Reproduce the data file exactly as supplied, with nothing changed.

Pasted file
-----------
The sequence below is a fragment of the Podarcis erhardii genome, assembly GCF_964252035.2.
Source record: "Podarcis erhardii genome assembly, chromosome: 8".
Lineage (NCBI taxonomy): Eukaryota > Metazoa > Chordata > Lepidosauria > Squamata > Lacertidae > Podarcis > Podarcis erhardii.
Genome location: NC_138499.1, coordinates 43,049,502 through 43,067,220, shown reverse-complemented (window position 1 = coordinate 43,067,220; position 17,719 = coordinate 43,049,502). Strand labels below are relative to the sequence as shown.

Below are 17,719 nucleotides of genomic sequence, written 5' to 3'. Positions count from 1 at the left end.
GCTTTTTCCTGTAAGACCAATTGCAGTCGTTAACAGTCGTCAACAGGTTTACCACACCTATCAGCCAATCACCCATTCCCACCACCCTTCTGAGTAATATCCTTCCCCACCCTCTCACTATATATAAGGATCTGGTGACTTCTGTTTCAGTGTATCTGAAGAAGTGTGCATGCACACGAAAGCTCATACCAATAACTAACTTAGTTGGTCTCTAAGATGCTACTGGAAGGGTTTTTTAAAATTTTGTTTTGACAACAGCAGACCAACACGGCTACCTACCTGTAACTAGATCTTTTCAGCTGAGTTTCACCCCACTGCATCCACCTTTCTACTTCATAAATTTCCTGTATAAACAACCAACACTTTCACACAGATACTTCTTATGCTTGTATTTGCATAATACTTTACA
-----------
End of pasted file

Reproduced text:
The sequence below is a fragment of the Podarcis erhardii genome, assembly GCF_964252035.2.
Source record: "Podarcis erhardii genome assembly, chromosome: 8".
Lineage (NCBI taxonomy): Eukaryota > Metazoa > Chordata > Lepidosauria > Squamata > Lacertidae > Podarcis > Podarcis erhardii.
Genome location: NC_138499.1, coordinates 43,049,502 through 43,067,220, shown reverse-complemented (window position 1 = coordinate 43,067,220; position 17,719 = coordinate 43,049,502). Strand labels below are relative to the sequence as shown.

Below are 17,719 nucleotides of genomic sequence, written 5' to 3'. Positions count from 1 at the left end.
GCTTTTTCCTGTAAGACCAATTGCAGTCGTTAACAGTCGTCAACAGGTTTACCACACCTATCAGCCAATCACCCATTCCCACCACCCTTCTGAGTAATATCCTTCCCCACCCTCTCACTATATATAAGGATCTGGTGACTTCTGTTTCAGTGTATCTGAAGAAGTGTGCATGCACACGAAAGCTCATACCAATAACTAACTTAGTTGGTCTCTAAGATGCTACTGGAAGGGTTTTTTAAAATTTTGTTTTGACAACAGCAGACCAACACGGCTACCTACCTGTAACTAGATCTTTTCAGCTGAGTTTCACCCCACTGCATCCACCTTTCTACTTCATAAATTTCCTGTATAAACAACCAACACTTTCACACAGATACTTCTTATGCTTGTATTTGCATAATACTTTACA